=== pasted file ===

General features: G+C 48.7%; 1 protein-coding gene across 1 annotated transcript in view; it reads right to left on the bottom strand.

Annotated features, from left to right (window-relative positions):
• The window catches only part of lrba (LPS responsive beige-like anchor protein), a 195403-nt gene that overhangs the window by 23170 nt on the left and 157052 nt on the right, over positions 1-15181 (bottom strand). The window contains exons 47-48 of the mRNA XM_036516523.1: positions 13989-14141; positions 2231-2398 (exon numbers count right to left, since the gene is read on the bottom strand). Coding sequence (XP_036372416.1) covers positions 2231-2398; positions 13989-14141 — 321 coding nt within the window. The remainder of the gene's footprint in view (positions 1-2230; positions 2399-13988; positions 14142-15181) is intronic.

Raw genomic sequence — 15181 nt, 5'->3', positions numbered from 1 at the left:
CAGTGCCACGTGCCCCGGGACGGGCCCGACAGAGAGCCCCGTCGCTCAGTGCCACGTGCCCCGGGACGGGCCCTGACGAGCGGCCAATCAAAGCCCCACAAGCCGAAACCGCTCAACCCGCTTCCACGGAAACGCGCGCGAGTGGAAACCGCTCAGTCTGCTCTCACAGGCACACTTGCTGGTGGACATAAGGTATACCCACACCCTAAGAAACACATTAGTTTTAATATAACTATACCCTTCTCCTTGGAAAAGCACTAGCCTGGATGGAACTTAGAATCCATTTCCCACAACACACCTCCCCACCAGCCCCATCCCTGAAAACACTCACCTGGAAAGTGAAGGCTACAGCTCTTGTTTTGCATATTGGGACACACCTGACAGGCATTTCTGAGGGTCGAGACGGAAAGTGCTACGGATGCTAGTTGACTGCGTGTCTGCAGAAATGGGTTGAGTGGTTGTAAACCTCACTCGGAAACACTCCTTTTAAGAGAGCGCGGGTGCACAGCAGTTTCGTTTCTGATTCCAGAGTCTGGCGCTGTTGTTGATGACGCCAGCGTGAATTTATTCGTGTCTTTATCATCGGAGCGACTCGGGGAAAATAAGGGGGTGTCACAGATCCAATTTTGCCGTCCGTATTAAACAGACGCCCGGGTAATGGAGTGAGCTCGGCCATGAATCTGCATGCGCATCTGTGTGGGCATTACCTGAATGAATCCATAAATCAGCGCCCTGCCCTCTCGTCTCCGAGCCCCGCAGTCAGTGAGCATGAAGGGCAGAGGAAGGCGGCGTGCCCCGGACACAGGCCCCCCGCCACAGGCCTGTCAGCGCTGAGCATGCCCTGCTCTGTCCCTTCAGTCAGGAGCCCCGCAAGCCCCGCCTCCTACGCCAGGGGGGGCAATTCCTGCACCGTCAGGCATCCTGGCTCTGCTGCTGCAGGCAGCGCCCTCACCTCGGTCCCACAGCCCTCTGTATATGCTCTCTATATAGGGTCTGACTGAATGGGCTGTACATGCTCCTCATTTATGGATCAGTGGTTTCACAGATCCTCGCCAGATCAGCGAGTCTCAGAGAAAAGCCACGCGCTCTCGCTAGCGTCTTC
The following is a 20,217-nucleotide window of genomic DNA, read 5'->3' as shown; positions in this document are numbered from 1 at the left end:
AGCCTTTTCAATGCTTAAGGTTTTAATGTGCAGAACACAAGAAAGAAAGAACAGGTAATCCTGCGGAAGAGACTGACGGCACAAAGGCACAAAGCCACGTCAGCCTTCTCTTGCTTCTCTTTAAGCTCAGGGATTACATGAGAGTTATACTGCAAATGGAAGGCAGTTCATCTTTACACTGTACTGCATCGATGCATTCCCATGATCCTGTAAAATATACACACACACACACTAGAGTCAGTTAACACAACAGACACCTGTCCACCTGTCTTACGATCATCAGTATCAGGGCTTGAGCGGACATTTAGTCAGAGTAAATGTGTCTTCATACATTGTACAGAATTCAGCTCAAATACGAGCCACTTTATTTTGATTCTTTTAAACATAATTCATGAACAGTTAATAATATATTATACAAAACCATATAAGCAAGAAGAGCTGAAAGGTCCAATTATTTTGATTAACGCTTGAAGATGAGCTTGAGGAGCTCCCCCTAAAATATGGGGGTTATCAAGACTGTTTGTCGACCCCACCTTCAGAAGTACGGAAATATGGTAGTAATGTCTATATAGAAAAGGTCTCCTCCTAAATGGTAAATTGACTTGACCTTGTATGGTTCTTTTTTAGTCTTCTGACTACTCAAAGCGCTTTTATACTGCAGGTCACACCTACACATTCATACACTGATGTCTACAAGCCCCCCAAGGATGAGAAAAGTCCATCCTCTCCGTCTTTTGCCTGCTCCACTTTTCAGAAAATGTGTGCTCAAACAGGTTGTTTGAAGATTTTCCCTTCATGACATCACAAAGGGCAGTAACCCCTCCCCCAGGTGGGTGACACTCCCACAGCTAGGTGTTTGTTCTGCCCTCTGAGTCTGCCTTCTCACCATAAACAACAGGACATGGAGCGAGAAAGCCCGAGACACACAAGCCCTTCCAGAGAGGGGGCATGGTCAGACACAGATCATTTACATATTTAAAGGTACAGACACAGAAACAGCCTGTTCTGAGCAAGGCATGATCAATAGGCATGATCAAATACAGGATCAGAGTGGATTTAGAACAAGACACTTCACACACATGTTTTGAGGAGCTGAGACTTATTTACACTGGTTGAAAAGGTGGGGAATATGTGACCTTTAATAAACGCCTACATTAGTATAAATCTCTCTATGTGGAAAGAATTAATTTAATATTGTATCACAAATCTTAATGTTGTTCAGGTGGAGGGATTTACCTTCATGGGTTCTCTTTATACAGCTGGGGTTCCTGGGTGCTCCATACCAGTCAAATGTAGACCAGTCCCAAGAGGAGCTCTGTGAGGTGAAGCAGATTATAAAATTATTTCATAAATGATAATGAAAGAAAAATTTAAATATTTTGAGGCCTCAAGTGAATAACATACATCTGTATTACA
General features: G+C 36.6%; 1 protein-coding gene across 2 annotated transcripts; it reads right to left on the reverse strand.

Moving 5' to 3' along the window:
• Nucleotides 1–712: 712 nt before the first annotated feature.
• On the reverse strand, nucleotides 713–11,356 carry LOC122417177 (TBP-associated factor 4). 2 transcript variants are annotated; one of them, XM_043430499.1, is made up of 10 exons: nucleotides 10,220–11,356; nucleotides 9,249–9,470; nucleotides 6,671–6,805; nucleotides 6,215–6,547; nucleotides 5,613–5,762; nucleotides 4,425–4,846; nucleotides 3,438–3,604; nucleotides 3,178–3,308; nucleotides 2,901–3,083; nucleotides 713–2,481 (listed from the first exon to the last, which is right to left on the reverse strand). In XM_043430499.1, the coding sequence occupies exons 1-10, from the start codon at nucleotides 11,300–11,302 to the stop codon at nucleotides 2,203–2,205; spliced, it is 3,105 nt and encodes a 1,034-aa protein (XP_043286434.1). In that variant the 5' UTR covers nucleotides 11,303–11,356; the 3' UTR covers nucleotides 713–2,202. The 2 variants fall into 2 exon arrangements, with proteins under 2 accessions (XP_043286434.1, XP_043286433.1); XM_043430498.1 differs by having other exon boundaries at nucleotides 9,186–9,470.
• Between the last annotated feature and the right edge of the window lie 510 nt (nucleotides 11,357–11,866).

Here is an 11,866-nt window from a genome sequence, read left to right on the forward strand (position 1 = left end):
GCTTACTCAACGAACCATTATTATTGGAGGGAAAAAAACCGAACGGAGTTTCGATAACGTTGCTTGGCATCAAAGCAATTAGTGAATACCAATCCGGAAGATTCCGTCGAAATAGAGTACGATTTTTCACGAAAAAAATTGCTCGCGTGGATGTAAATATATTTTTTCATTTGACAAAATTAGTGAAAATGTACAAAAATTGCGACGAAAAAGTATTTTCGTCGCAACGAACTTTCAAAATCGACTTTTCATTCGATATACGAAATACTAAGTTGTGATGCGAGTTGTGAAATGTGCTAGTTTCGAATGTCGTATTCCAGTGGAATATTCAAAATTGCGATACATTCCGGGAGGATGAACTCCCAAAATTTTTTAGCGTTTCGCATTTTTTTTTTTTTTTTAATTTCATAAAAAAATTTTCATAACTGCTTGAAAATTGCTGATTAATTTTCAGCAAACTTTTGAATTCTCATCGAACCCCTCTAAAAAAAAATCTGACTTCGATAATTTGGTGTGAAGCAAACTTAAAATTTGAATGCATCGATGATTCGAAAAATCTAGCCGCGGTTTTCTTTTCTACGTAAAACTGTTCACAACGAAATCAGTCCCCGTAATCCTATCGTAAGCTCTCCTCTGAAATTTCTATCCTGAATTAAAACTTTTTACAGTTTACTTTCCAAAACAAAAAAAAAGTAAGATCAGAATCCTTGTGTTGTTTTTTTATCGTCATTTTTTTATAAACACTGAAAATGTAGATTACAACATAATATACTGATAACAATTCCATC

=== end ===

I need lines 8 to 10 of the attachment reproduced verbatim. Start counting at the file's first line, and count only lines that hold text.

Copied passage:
General features: G+C 36.6%; 1 protein-coding gene across 2 annotated transcripts; it reads right to left on the reverse strand.

Moving 5' to 3' along the window:
• Nucleotides 1–712: 712 nt before the first annotated feature.